Coming as it did at the end of a day that was supposed to be the world’s last, the season finale of Saturday Night Live felt particularly well-timed, and delivered precisely what the show's name promises: something totally alive. We were in the capable hands of returning host extraordinaire Justin Timberlake -- very relaxed and very “on” -- and musical guest Lady Gaga, who, not surprisingly, revealed herself to be every bit the ham.
The show wasn’t taking any chances, with all but one sketch having been mounted before. That one original sketch was risky, ceding the cold open duties to the inspired pairing of Kenan Thompson and Jay Pharoah. They played Rikers Island inmates who flanked Dominique Strauss-Kahn (a mute Taran Killam), then subverted expectations by knowing just about everything there is to know about European economics. The premise may not have been particularly clever, maybe even racist, but I loved Pharoah and Thompson in this sketch. Too bad they chose to end on a prison rape joke.
Timberlake took the stage for the opening monologue, and things felt extraordinarily right. Here’s what I kept thinking about watching him command that crowd: The guy is the reincarnation of Frank Sinatra. That might be heresy to Chairman of the Board fans, but I think the comparison is totally apt. In fact, I’d be damned if JT isn’t patterning his career after Sinatra’s -- hence the strong push towards an acting career. The monologue, which was a song about not singing on the show, was a tour-de-force despite Timberlake barely breaking a sweat. (Contrast that to Joseph Gordon-Levitt’s “Make ‘em Laugh” from last season, in which the Inception star was literally bouncing off the walls. Exhausting.)
Any pleasures derived from the return of that nameless R&B; duo -- the ones who broke big big with a song about packaging one’s package--were mostly nostalgic. Their latest single, which featured the boys as New Jack Swingers and Lady Gaga as their third, wasn’t quite as funny as their previous songs. Still, “3-Way: The Golden Rule,” with its ridiculous color-blocked overalls and its Alizé references, was impossible to resist.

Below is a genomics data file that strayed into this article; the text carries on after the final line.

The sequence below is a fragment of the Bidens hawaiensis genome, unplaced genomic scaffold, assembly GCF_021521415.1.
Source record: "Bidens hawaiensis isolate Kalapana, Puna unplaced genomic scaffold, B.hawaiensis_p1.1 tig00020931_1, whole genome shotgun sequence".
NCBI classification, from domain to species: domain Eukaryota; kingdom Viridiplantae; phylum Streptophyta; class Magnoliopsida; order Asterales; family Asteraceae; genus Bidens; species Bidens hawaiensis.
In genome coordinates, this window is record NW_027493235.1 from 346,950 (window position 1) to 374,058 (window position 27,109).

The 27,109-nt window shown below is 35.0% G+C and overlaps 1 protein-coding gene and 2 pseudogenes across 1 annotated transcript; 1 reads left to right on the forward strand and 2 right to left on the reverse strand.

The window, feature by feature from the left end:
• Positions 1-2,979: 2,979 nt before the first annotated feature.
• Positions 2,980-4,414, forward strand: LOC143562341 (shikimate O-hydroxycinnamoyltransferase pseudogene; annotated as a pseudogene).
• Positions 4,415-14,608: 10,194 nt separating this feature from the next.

The return of Timberlake’s “bring it on down” costumed street wrangler immediately felt like well-tread territory, even with newly minted movie star Kristen Wiig playing “straight teabag” to his BevMo-pimping beer bottle. This sketch didn’t really work for me, as it just seemed to devolve into a bunch of singing and mugging. Kudos to the costumer who put Gaga in that wine goddess outfit, though. Her pair of bulbous glasses and cork headpiece were pure, boozy imagination (and something I could see her wearing to an awards show).
One of the night’s strongest sketches was “What’s That Name?” which trotted out a Timberlake groupie (Abby Elliott, who's grown tremendously this season) and then pineapple-headed former bandmate, Chris Kirkpatrick -- both of whose names he couldn’t recall. Gaga, meanwhile, earned a big laugh when she instantly identified some random schlub (Fred Armisen) who hangs out at her stage door -- but then squandered the good will by going way too big for the rest of the sketch. Still, with Hader on fire as the host and Timberlake nailing every blank, mortified look, this one was a winner.
The final sketch of the night reunited Timberlake with Jimmy Fallon for the “Barry Gibb Talk Show.” Timberlake plays Robin Gibb, the mostly mute sidekick to Fallon’s temperamental, falsetto-prone Barry, and as such robbed the host of a strong closer. Still, it was nice to see the boys back, if only to hear Fallon say, “We suckled at the same teet,” over and over again.
We were treated to a longer, season-ending round of goodbyes, replete with bonus angles and a smiley Bradley Cooper (and not a single member of Chris Brown’s 800-person entourage, which is always nice). After Pharoah’s strong opener, I’m feeling more optimistic that my favorite underdog will be asked back next year. Things are not looking too good for Paul Brittain, though, whose only sustained screen time this week was here, applauding under the credit roll. He seems the lowest-hanging of the featured player fruit. Don’t sweat it, Paul. If Casey Wilson taught us anything, it’s that sometimes life really does provide Happy Endings, after all.